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Here's what evidence prosecutors have provided to the Idaho murder suspect's defense

According to new court filings, the state has handed over 10,200 photographs to the defense through discovery requests.

MOSCOW, Idaho — New court filings in the case of Bryan Kohberger, the man accused of murdering four University of Idaho students last year, give some insight as to how much evidence police have collected for the prosecution.

Kohberger, 28, is charged with the murders of four University of Idaho students in an off-campus home, 1122 King Road, in Moscow on Nov. 13, 2022. Police say they matched Kohberger's DNA found at the scene that was discovered on a knife sheath next to the bodies of Madison Mogen and Kaylee Goncalves. Xana Kernodle and Ethan Chapin were also stabbed to death in the same home, sometime in the early morning hours of that Sunday. Two roommates who were home at the time of the killings survived, unharmed.

According to court filings by state prosecutors on Friday, they claim they have turned over thousands of photos and reports to the defense.

The document is in response to the defense's requests for discovery, which is commonplace for a case in the judicial system. This is so both sides get a chance to review and analyze the evidence against a defendant in order to see to a fair trial.

The prosecution tells the defense in the filing they have turned over 10,000 pages of reports and written materials, 10,200 photographs, 9,200 tips and 51 terabytes of video, audio and digital materials.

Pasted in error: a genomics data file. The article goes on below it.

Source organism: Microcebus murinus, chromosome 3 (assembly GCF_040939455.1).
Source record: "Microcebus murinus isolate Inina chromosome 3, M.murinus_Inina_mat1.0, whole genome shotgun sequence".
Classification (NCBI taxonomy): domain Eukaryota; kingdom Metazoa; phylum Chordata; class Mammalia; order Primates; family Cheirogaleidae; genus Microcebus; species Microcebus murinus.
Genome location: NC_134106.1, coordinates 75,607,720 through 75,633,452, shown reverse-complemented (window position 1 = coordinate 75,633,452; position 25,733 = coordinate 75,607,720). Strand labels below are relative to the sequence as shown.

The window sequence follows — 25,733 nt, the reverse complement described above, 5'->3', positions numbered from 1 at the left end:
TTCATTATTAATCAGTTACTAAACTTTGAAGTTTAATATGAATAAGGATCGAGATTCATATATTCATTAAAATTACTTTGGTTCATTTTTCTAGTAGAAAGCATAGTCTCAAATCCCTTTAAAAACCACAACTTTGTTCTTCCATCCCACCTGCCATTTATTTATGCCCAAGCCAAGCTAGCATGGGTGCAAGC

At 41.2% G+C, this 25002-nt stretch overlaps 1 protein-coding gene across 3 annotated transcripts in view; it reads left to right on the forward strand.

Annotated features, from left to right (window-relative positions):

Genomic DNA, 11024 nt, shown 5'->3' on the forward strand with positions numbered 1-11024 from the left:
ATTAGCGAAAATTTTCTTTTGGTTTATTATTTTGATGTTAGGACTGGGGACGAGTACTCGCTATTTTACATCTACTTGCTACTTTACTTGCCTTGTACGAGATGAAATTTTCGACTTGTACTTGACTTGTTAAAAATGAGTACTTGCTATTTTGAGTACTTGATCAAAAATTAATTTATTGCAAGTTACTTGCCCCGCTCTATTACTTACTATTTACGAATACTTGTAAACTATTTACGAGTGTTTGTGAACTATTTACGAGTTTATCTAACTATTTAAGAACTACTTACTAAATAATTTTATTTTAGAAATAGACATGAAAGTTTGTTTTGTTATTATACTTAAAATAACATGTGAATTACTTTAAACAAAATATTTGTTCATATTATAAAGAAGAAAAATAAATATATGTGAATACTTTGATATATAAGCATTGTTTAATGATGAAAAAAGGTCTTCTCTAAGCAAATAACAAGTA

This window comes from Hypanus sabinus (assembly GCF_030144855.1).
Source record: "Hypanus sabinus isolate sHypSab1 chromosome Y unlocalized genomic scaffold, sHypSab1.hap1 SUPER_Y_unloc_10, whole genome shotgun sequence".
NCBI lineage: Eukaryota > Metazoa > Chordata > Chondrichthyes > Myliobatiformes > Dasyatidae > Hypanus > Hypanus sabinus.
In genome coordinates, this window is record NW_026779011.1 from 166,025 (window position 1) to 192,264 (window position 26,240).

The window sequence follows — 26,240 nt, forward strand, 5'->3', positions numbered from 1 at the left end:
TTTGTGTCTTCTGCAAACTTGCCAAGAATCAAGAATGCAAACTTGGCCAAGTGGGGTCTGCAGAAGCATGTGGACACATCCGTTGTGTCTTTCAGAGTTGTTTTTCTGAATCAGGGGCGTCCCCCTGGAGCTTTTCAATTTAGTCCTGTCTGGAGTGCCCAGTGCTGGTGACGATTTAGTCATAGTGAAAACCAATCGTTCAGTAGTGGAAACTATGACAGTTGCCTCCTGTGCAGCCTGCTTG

The defense previously asked for body camera and dash camera footage of Kohberger's arrest at his parents' home in Pennsylvania in December of 2022, but the state claims there is no more of this footage beyond what they have provided -- and interestingly enough, say there is no body camera footage from this time at all.

Kohberger's attorney Anne Taylor wrote in her earlier motion to compel discovery on May 4 that the defense believes forensic evidence collected from Kohberger's family home, including his white Hyundai Elantra, "may contain exculpatory evidence." The state says all of the analysis from items collected as evidence have already been disclosed to Kohberger -- even reports from the FBI laboratory in Quantico, Virginia.

In addition, the prosecution says the defense's own investigators and prosecutors are able to view all the items found at Kohberger's family home, as well as his car, at any time.

It was previously unknown if there were any interrogations that Moscow Police conducted involving Kohberger, but according to the prosecution, Moscow Police Det. Brett Payne interviewed him at some point. It's unclear when that interview took place, but the state says they have given the defense all the recordings and notes related to this interview.

Other requests from the defense include Idaho State Police lab reports, one that is still pending approval, and training records of certain officers involved in the murder case.

Kohberger has a preliminary hearing on June 26, one that will likely include pieces of testimony and evidence exhibits in order to move the case beyond a magistrate court.

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